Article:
The board is known for its supportive ethos and the ability of the examiners to set students at ease. Indeed, its main stated aims are ‘to encourage’ and to offer positive feedback and a helpful approach, alongside its strapline of ‘Traditional Values; 21st-century attitude’.
Victoria College offers introductory exams, a range of medals, Grades 1 to 8 and several levels of diploma. It has syllabuses covering all standard orchestral and most brass band instruments, and there are also exams for recorder, accordion, melodica, ocarina and concertina. The vocal options are musical theatre, solo singing, and self-accompanied singing; the keyboard options are traditional piano, contemporary piano, piano accompaniment, piano duets, pipe organ, electronic keyboard, electronic organ, and harpsichord; plucked strings options include bass guitar, plectrum guitar, classical guitar, banjo, mandolin and ukulele. The ‘Rock Power’ range has courses in lead guitar, vocals, bass guitar and drum kit.
Grade exams offer a combination of the ‘list’ model and candidates’ own choice. Students for all grades can perform their own compositions in lieu of the set musicianship tests.
There are also qualifications available in theory, contemporary theory, conducting, composition and bandmastership, and syllabuses for both small and large ensembles.
Victoria College also offers several speech-based exams, and is seen as a competitor to LAMDA in this regard. As such, its musical theatre syllabus carries a lot of weight in the sector.
Introductory practical exams start at £31, Grades start at £40, medals start at £75 and diplomas start at £145 (up to £375).
Independent Contemporary Music Awards
Of all the many qualities in ICMA’s strapline philosophy (‘Traditional and modern instrument syllabuses that are flexible, innovative and exciting’) it is the ‘flexible’ element that marks it out from the crowd. There are no set exam periods, so that students can plan their year, and the board is happy to examine on Sundays and evenings; exams can also take place at your home or a teaching studio (as long as there is at least two hours’ worth of examining to be done); and the syllabuses themselves are also relatively flexible: students can have their own choice of music approved for their exam, and there is a choice of supplementary tests.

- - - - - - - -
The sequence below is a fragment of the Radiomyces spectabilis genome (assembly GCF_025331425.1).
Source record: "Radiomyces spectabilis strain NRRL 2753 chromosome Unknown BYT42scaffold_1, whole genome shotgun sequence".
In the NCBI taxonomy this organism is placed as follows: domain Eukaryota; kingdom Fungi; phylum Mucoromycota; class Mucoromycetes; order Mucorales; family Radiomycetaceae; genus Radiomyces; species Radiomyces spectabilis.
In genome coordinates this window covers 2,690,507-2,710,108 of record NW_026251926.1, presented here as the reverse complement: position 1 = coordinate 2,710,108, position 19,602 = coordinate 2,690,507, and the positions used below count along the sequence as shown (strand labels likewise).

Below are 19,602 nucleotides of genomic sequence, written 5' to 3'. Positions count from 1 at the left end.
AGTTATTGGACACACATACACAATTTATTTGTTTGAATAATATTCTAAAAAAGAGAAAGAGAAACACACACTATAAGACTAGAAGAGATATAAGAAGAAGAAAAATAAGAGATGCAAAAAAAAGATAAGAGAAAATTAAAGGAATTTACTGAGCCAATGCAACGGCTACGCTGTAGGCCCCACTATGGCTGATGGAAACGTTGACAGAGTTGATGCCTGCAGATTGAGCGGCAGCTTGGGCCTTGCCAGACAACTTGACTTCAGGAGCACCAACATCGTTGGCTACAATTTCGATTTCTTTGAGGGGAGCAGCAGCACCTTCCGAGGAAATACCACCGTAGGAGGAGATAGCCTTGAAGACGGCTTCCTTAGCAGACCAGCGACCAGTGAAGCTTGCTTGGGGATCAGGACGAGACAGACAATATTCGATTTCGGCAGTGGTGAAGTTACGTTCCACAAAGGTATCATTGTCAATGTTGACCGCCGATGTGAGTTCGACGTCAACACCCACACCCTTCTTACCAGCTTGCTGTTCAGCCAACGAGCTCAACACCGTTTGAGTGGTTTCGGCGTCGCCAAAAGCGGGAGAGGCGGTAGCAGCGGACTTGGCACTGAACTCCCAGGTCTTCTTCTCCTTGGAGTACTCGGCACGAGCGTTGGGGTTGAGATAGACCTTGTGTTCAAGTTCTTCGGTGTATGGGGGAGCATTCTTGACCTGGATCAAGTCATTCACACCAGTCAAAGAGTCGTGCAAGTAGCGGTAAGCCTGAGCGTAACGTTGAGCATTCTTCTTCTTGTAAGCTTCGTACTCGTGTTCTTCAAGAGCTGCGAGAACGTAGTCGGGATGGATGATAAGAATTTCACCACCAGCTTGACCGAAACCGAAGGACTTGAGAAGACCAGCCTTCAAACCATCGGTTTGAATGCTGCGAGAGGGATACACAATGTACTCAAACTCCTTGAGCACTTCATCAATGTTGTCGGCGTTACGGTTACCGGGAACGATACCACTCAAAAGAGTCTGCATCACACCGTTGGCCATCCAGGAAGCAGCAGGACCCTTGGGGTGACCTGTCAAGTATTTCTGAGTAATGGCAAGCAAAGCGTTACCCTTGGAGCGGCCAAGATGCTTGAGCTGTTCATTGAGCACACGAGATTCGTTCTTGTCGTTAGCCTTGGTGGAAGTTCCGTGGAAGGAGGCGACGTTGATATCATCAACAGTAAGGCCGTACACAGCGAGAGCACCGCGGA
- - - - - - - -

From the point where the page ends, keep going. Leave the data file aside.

Syllabuses include several keyboard instruments; violin and viola; flute, clarinet and saxophones; B flat trumpet; classical, acoustic, electric, and rock guitar, bass guitar and mandolin; kit drumming; singing, contemporary vocals, pop vocals, musical theatre; church music including chorister, organist, choir trainer and ensemble strands; Scottish fiddle, clarsach and Irish Harp; ‘effective communication’ (under the heading ‘Communication, Speech & Reading syllabuses’); and general musicianship, research, composing, conducting, theory of music, and ‘Webcam and DVD Assessments’. The assessed levels include Grades 1 to 8; various inter-Grade medals; a post-Grade 8/pre-diploma examination; and various diplomas.
These are the ‘active/published’ syllabuses. Among syllabuses listed as ‘available’ are most other standard orchestral instruments, accompanying and percussion.
Exam entry for Grades costs between £23 and £58, and most other assessments are in this range. Diploma assessments cost upwards of £100.
National College of Music & Arts
Established more than 100 years ago, NCM states its primary aim as seeking to ‘develop musicians rather than instrumentalists’, and encourages candidates to enjoy their studies. Examiners are encouraged to develop a supportive relationship with candidates, and the oversize, beautifully designed certificates that students receive are famous in themselves. A family business for many years, today it is administered by a college council. It became a dedicated external examining body when its premises were lost in the Second World War, and now has centres across the UK, nine in Hong Kong and Kowloon, and centres in Norway, Germany, Australia, Italy, Singapore and East Malaysia. It has a distinguished advisory council, including Huw Edwards and Pam Wedgwood.
In the Grade exams, repertoire is chosen from set lists and ‘ear tests’ are compulsory. Students can skip the viva voce element at Grades 1 to 7 if they have passed the written theory exam at a level of two grades lower. Grade 8 performance has a written theory requirement.
Syllabuses are available for solo piano, popular piano, violin, viola, clarinet, flute, solo singing, recorders, B flat bass, baritone & euphonium, bassoon, musical theatre, cornet, trumpet, flugel horn, double bass, cello, oboe, saxophones, tenor trombone, French horn, church organ, jazz blues guitar, electric guitar, electric keyboard, composition and Bible readings. Assessed levels include preparatory Grades, bronze, silver and gold medals; Grades 1 to 8, and four levels of diploma.
Exam entry for Grades costs between £44 and £85. Medals start at £30 and the diplomas cost between £135 and £385.